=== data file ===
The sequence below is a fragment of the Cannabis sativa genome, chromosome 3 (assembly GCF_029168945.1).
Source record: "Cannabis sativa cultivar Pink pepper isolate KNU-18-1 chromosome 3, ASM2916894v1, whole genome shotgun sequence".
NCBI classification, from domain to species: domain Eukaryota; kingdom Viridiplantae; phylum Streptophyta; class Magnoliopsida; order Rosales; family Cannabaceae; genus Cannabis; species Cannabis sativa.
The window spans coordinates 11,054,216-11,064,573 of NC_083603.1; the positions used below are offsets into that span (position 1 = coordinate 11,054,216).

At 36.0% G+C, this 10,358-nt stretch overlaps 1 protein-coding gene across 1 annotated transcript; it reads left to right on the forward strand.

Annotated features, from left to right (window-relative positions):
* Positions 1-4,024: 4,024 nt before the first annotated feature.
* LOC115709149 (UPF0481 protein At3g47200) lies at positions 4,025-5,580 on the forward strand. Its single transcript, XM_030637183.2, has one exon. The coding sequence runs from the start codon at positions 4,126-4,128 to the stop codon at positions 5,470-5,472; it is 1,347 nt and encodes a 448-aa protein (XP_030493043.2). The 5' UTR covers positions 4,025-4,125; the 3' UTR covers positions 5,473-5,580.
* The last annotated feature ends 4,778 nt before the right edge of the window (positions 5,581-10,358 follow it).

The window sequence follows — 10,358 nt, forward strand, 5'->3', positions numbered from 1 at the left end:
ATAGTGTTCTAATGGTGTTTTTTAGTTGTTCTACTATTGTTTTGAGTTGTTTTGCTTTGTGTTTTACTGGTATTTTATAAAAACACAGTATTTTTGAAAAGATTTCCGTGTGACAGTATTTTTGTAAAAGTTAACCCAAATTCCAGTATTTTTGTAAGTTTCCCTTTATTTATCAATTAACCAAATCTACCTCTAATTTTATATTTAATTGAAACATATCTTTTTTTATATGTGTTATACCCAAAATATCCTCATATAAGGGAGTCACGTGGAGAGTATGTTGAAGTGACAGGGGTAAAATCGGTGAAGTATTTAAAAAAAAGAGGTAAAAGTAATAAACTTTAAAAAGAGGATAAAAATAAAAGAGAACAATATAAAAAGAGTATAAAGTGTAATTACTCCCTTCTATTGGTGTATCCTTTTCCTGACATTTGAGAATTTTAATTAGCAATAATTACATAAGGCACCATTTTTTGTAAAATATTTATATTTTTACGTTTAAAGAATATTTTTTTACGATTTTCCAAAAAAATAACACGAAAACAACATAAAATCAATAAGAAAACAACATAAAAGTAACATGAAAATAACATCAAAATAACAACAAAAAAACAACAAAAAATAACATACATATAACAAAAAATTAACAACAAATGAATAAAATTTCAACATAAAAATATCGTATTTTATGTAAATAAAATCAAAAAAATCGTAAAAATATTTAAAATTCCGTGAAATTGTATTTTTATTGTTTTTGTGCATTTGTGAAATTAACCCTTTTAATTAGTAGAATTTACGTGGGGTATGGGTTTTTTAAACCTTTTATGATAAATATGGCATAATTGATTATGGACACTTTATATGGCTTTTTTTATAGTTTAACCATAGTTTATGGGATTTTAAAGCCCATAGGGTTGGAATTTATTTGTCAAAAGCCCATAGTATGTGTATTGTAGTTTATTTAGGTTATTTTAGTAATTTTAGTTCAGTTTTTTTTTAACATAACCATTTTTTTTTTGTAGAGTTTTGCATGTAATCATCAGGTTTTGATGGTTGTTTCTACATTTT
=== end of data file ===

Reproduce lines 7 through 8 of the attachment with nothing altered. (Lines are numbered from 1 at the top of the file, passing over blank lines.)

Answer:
* Positions 1-4,024: 4,024 nt before the first annotated feature.
* LOC115709149 (UPF0481 protein At3g47200) lies at positions 4,025-5,580 on the forward strand. Its single transcript, XM_030637183.2, has one exon. The coding sequence runs from the start codon at positions 4,126-4,128 to the stop codon at positions 5,470-5,472; it is 1,347 nt and encodes a 448-aa protein (XP_030493043.2). The 5' UTR covers positions 4,025-4,125; the 3' UTR covers positions 5,473-5,580.